Relevance is best defined when it is thought of in relation to a trigger-event (timely). If I start a new business, a business banking or credit card offer is relevant, or an offer for business insurance, or accounting software. If I buy a new computer or laptop, an offer for storage backup or security is relevant. If I buy a home, an offer for a new home entertainment center is relevant. And so on.

  2. Loren McDonald from IBM Marketing Cloud, August 14, 2009 at 7:34 p.m.

    Brad - Great point and I couldn't agree more. Trigger-based emails probably deliver the most relevant emails to a subscriber. Whether based on an action - like clicking on a specific product link in an email; abandonded shopping cart emails; or as you say those based on some related purchase or action.



  3. David Chu from Eton Corporation, August 17, 2009 at 2:41 p.m.

    Hey Loren,

    I'd also add relevant delivery structure. A little confused? Let me explain.

    Suppose you are selling a complex subject such as "Email Marketing Services." It is usually information overload for the prospect to get an email of all your product/service benefits at once. People just aren't designed to focus on several subjects at once.

    In this case, it may be more effective to break the information into individual chunks focused on a specific selling points.

    This strategy won't apply to every situation and is best suited for products and services with long sales cycles. The main point is that you want to make sure that you deliver your message in the right way that will make sense to your customer for a certain situation.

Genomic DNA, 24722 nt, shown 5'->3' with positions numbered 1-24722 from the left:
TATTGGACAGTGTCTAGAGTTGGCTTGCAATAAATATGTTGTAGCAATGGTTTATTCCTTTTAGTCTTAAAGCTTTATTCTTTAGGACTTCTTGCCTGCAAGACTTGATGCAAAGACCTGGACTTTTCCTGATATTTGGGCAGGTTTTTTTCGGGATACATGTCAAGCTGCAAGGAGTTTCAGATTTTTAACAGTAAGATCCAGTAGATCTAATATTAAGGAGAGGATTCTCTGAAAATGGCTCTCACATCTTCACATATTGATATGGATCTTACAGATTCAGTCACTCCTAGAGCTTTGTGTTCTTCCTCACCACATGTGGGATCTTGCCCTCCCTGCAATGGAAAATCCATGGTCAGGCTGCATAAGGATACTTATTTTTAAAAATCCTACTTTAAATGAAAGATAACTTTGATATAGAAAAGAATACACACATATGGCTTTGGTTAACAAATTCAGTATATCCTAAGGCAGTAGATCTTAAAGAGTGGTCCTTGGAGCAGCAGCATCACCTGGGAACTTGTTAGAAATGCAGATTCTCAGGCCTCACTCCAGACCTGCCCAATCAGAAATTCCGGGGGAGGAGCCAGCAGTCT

Although this doesn't fit within the traditional definition of 'relevancy,' the best presentation poorly crafted will still fall on deaf ears. So I guess my formula for relevancy would = Timing + Interest + Delivery

    Best regards,


    P.S. SilverPop is awesome. The best email marketing solution for SMBs that I have worked with so far.

  4. Dave Fiore from davemail, August 18, 2009 at 2:33 p.m.

    Lauren -- Delivering relevant content is one of the great challenges we face in creating effective newsletters. When we have been granted permission to open the lines of communication with our clients, we are always only one thoughtless or selfish or obnoxious email away from having that connection cut off.

    Your points are excellent reminders about putting their needs first and doing everything we can to keep their trust.

  5. Dave Fiore from davemail, August 18, 2009 at 2:49 p.m.

    Add not paying attention to the spelling of a recipient's name as a good way to break trust and look like you don't really care about them. Sorry, Loren.